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Local galleries offer gifts for different price points, all with that handmade touch

  • Bunny paintings by Heidi Lorenz

    Bunny paintings by Heidi Lorenz

  • Handmade Bags by Camille Gibson

    Handmade Bags by Camille Gibson

  • Tomorrow s Project by William Turner

    Tomorrow s Project by William Turner

  • Jewelry by Jo Raskin

    Jewelry by Jo Raskin

  • Pig Pals by Ronnie Gould

    Pig Pals by Ronnie Gould

  • Glass jewelry by Hal Danser

    Glass jewelry by Hal Danser

  • Bunny paintings by Heidi Lorenz
  • Handmade Bags by Camille Gibson
  • Tomorrow s Project by William Turner
  • Jewelry by Jo Raskin
  • Pig Pals by Ronnie Gould
  • Glass jewelry by Hal Danser

A mug of something warm. A sly kitten, sitting sentinel on the mantle. A little something shiny beneath the tree. As winter closes in, local art galleries are keeping us warm with all of the above.

Yes, even the kittens.

Keeping with national trends, the selling point for local galleries is being just that, local.

“It keeps the dollars in your own neighborhood and helps the economic ecosystem,” said Sarah Chaffee, gallery director for McGowan Fine Art.

Not only does it help the galleries keep the lights on, but it helps the artists continue to do their work, said Pamela Tarbell, owner and curator of Millbrook Gallery and Sculpture Garden.

“Artists have to pay bills, too,” she said. Buying local art “helps the artist get through the winter, and they certainly need it. And I think sometimes people don’t realize how much energy and time it takes to create these things.

“When you buy a mug for $30, they’ve been through two firings and the glazing and creating it, and it’s a lot of work.”

Chaffee said she looks at each purchase like a “mini NEA grant” for the artists. That said, both gallery officials said visitors shouldn’t feel that gallery pieces are monetarily out of reach. In fact, Tarbell said, many of the gift items – jewelry, small pieces of pottery and prints – are priced anywhere from $30 to $500 and all points in between.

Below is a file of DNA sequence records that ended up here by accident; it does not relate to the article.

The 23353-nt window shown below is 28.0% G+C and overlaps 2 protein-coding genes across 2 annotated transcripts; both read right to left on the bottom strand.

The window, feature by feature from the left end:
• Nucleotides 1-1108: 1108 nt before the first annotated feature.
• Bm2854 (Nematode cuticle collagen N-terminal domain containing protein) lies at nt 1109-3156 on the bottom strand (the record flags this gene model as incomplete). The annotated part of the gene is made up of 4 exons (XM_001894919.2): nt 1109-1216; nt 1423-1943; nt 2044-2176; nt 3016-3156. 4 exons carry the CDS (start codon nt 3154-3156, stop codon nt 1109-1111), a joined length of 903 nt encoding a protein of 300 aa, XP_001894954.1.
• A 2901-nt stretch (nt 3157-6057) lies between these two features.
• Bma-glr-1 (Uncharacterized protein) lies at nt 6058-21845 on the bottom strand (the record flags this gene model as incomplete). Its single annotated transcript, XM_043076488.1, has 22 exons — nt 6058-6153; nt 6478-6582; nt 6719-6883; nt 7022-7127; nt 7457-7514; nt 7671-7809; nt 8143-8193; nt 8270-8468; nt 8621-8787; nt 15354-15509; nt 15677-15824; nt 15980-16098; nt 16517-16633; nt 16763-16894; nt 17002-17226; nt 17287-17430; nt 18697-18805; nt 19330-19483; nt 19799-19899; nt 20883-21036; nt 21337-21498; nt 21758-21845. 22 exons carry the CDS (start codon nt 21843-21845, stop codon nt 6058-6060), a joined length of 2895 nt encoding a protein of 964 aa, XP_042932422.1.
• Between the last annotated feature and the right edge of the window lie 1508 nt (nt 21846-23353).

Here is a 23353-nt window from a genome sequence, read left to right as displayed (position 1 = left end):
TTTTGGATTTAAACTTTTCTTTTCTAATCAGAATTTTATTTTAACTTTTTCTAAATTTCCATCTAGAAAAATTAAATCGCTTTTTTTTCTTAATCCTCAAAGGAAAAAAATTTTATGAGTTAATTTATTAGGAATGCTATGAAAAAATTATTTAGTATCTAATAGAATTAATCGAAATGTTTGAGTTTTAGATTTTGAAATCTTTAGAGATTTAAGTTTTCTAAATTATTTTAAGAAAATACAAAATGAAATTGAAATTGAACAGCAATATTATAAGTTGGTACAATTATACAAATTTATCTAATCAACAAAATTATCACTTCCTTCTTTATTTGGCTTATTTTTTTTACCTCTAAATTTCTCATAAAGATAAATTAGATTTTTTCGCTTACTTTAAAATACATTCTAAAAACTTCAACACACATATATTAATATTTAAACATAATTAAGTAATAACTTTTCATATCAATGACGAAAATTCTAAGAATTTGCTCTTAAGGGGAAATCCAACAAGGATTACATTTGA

Chaffee, whose gallery put out a gift guide on Facebook this year, said they did that to show that public can afford to give local art as gifts.

One gift suggestion in the guide is a mezzotint print by Vermont artist Judy Lampe that retails for $230. The print is of a striking black cat. Another suggestion in the guide is a crocheted necklace by gallery founder Mary McGowan which retails for $80. Studded with small shiny stones, each necklace is unique, according to gallery officials.

Which is another reason to search through galleries for presents, Tarbell said: Everything is handcrafted and one-of-a-kind.

“Plus I don’t have any lines and don’t have any parking problems,” Tarbell said.

On display at Millbrook these days is jewelry, such as New Hampshire artist Jo Raskin’s handmade silver necklaces and glass necklaces by Hal Danser. She also has paintings of bunnies in the snow by Heidi Lorenz and handmade handbags by Camille Gibson.

Mill Brook gallery is open April 1-Dec. 24, and by appointment. The gallery is open from Tuesday to Sunday from 11 a.m. to 5 p.m. and by appointment.

All art work is for sale, and inquiries are encouraged.

The Mill Brook Gallery & Sculpture Garden is located at 236 Hopkinton Road in Concord. For information call 226-2046 or visit themillbrookgallery.com.

McGowan Fine Art is located at 10 Hills Ave. in Concord. The gallery is open Tuesday through Friday, from 10 a.m. to 6 p.m., and Saturday from 10 a.m. to 2 p.m. and by appointment.

The gallery is closed on major holidays, and call in advance if there is inclement weather. For information, call 225-2515 or visit mcgowanfineart.com.

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